February 12, 2014
Looking Backwards, or, Using Modern Digital Technology to Animate the Past
Chris Perry, associate professor of Media Arts and Sciences, and Michael Lesy, professor of literary journalism
Abstract: The 350,000 3D stereographs of the Keystone-Mast Collection are housed in an earthquake-proof vault, thirty feet underground at the University of California, Riverside. From this archive, Hampshire College Professor Michael Lesy has selected 300 images of people and places from the world as it existed more than 100 years ago. These will be the basis of LOOKING BACKWARD, a major book and traveling exhibition scheduled for 2016. After a brief introduction by Professor Lesy to the LOOKING BACKWARD project, Professor Perry will discuss the research and development effort Chris is coordinating which aims to bring the stereographs to life for the gallery exhibition. Perry's informal presentation will touch on computer vision topics like optical flow and stereo correspondence algorithms, digital retouching strategies, and the pleasures of getting in over one's head as long as you're doing it with old friends.
Chris Perry, associate professor of Media Arts and Sciences at Hampshire College, holds an M.S. in Media Arts and Sciences from the Media Laboratory at the Massachusetts Institute of Technology and an MFA in Art from UMASS Amherst. His B.A., in physics and astronomy, is from Amherst College. Prior to Hampshire, Chris worked at Pixar Animation Studios as a technical director on the films "A Bugs Life" and "Finding Nemo" and as a graphics software engineer on "Toy Story 2." Before that, Chris worked at Rhythm & Hues Studios. His primary interests are in computer graphics and visual storytelling--particularly the intersection of the two.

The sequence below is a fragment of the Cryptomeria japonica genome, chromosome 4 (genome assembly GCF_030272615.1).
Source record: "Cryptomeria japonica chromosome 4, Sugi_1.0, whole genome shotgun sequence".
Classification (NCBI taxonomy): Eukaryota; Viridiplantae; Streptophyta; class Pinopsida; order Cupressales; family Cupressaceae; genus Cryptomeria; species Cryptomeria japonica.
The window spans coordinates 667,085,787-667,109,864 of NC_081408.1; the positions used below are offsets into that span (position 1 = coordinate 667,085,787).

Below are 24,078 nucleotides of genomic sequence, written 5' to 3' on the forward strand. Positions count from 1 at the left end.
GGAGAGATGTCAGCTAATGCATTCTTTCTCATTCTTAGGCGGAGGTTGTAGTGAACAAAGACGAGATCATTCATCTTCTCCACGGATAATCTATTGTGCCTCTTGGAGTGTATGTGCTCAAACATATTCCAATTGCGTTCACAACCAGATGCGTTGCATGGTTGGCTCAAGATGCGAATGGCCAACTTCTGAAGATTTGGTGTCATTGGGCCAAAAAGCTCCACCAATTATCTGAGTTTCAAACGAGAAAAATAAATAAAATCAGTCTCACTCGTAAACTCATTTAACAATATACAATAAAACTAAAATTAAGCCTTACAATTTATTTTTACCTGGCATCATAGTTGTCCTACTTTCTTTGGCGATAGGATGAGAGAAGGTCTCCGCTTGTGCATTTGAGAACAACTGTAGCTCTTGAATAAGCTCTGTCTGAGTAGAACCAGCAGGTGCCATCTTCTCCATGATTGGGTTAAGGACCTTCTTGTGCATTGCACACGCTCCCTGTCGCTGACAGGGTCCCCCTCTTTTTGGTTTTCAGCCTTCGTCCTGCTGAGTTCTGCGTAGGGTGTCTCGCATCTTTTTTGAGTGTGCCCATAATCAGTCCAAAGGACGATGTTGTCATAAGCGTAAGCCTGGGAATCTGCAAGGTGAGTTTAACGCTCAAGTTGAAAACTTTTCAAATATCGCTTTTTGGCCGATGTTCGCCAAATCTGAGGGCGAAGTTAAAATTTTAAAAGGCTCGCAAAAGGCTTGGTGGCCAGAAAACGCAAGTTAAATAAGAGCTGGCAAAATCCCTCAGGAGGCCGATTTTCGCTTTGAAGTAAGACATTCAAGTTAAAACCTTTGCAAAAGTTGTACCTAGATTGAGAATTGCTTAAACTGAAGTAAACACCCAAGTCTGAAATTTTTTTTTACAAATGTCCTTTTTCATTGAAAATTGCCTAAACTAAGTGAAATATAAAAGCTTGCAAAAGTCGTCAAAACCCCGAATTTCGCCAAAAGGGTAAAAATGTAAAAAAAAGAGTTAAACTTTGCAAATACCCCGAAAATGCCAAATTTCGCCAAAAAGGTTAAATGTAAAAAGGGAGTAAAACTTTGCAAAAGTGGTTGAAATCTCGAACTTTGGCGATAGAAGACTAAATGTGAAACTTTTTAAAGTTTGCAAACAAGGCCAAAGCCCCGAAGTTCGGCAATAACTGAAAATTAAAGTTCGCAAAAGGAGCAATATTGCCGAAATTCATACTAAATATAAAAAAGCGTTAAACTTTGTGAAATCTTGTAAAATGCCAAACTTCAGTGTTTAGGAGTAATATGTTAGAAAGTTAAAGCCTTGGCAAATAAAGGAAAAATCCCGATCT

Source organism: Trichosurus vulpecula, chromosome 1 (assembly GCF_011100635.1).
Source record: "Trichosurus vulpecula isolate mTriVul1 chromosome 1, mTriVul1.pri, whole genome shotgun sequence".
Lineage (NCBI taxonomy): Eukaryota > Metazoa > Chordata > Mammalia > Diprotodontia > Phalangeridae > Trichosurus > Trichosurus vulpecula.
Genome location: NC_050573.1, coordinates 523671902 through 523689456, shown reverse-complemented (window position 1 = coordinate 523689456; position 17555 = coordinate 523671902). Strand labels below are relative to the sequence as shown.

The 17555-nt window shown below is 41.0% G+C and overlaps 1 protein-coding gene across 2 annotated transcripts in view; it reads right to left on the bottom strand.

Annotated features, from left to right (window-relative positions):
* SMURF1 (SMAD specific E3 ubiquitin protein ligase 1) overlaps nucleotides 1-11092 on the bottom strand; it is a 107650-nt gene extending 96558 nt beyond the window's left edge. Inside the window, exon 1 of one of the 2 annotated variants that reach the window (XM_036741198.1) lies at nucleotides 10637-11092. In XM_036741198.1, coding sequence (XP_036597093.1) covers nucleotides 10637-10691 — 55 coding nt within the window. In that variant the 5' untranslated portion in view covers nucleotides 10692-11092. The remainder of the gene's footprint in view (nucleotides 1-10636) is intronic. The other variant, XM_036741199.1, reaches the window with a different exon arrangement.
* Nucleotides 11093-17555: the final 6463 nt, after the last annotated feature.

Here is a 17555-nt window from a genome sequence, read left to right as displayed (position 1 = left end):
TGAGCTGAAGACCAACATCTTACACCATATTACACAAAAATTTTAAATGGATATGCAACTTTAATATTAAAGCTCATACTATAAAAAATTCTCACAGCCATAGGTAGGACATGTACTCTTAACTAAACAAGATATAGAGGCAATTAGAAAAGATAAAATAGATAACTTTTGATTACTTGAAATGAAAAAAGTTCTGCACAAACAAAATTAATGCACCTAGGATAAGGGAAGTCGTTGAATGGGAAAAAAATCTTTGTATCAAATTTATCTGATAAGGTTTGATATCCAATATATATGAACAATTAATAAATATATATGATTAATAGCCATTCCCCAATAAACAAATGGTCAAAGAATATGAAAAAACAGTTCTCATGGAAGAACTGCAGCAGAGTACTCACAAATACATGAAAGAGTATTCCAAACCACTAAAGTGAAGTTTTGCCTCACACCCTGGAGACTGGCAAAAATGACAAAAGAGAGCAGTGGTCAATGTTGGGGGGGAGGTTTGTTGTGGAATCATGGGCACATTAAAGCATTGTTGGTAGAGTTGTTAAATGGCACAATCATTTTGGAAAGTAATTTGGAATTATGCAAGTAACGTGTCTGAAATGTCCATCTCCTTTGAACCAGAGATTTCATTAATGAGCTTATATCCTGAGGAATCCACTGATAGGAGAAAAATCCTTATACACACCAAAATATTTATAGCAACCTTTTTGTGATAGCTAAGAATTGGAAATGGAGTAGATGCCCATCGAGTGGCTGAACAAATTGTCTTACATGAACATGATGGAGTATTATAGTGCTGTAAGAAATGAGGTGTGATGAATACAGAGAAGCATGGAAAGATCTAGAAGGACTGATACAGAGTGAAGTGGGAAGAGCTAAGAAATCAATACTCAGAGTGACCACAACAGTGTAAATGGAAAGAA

Michael Lesy, professor of literary journalism, received a B.A. in theoretical sociology at Columbia University, an M.A. in American social history at the University of Wisconsin, and a Ph.D. in American cultural history at Rutgers University. He has published 13 books of history, biography, and narrative nonfiction. Professor Lesy's most recent book, Repast: Dining Out at the Dawn of the New American Century, 1900-1910 (2013), written in collaboration with his wife, Lisa Stoffer, was inspired by the New York Public Library's Buttolph Menu Collection. Professor Lesy’s books have been made into operas, plays, dance performances, and films. In 2007, the United States Artists Foundation named Professor Lesy its first Simon Fellow. In 2013, he was the recipient of a Guggenheim Foundation Fellowship.